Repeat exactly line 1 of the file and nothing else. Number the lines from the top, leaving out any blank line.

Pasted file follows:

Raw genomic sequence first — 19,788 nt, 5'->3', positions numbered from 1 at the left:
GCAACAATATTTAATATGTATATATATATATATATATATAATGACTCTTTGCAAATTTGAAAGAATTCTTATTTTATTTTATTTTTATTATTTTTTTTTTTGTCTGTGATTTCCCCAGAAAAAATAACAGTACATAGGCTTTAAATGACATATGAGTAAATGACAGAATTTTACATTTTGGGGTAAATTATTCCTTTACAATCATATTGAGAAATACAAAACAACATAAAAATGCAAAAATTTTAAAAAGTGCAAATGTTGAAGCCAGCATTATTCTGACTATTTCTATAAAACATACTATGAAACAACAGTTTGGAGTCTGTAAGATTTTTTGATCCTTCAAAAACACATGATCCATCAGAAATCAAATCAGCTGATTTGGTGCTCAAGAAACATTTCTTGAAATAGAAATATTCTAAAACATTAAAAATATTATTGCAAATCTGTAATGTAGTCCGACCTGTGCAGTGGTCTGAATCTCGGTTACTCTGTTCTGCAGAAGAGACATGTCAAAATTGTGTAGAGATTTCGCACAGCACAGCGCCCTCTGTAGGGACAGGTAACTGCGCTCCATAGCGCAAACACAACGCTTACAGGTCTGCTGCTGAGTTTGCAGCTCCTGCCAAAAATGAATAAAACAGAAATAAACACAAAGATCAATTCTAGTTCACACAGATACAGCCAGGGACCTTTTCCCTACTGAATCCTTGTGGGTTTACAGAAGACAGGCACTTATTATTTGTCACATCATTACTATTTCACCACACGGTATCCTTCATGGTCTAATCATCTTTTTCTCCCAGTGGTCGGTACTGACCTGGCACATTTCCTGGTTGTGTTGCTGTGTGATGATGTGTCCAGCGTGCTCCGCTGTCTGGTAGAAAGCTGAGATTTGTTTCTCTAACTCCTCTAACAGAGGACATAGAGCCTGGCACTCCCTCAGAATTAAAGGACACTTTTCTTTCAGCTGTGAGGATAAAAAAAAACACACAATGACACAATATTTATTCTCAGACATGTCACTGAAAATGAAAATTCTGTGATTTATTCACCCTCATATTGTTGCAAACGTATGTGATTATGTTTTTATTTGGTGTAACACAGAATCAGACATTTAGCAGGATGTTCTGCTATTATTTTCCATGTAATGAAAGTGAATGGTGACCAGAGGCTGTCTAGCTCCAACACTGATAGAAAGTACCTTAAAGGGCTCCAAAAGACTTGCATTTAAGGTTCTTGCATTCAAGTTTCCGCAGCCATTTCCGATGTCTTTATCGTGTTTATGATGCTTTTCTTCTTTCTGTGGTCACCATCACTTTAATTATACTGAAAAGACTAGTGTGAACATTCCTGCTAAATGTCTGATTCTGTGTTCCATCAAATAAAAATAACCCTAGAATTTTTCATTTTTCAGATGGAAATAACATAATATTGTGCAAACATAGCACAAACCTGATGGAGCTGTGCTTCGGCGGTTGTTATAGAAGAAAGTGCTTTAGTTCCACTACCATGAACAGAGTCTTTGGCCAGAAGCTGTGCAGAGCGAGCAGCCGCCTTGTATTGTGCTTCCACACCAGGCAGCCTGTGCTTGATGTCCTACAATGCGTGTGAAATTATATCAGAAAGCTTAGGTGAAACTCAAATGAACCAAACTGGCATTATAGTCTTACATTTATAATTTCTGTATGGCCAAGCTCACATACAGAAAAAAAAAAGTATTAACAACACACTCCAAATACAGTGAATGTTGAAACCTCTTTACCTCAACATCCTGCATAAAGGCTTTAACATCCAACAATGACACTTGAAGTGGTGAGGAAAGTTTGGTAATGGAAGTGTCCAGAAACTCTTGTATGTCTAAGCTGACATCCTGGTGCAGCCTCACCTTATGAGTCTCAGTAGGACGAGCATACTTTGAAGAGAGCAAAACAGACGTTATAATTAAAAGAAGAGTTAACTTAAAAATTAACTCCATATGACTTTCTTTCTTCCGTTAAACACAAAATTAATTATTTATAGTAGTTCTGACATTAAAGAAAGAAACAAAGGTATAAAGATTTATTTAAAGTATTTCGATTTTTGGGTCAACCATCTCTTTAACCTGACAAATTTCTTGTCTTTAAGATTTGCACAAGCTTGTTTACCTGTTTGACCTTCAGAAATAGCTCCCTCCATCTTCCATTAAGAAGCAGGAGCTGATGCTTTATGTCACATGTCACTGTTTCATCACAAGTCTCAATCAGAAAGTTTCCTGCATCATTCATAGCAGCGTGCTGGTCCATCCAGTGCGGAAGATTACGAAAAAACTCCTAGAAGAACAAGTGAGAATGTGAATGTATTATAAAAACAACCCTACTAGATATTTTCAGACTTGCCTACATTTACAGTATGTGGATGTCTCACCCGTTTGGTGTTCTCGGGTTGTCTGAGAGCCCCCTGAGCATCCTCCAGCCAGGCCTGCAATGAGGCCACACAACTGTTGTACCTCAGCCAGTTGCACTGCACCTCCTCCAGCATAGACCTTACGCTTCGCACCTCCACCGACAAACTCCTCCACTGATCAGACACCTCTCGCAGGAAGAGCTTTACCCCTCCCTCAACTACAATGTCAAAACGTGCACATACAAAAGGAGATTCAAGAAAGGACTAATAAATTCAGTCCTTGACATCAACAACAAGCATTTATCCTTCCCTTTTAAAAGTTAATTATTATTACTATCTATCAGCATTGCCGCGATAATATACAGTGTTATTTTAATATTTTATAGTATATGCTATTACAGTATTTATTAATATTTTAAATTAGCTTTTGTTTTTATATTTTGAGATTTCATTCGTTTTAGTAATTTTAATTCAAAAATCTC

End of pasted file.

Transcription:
Raw genomic sequence first — 19,788 nt, 5'->3', positions numbered from 1 at the left: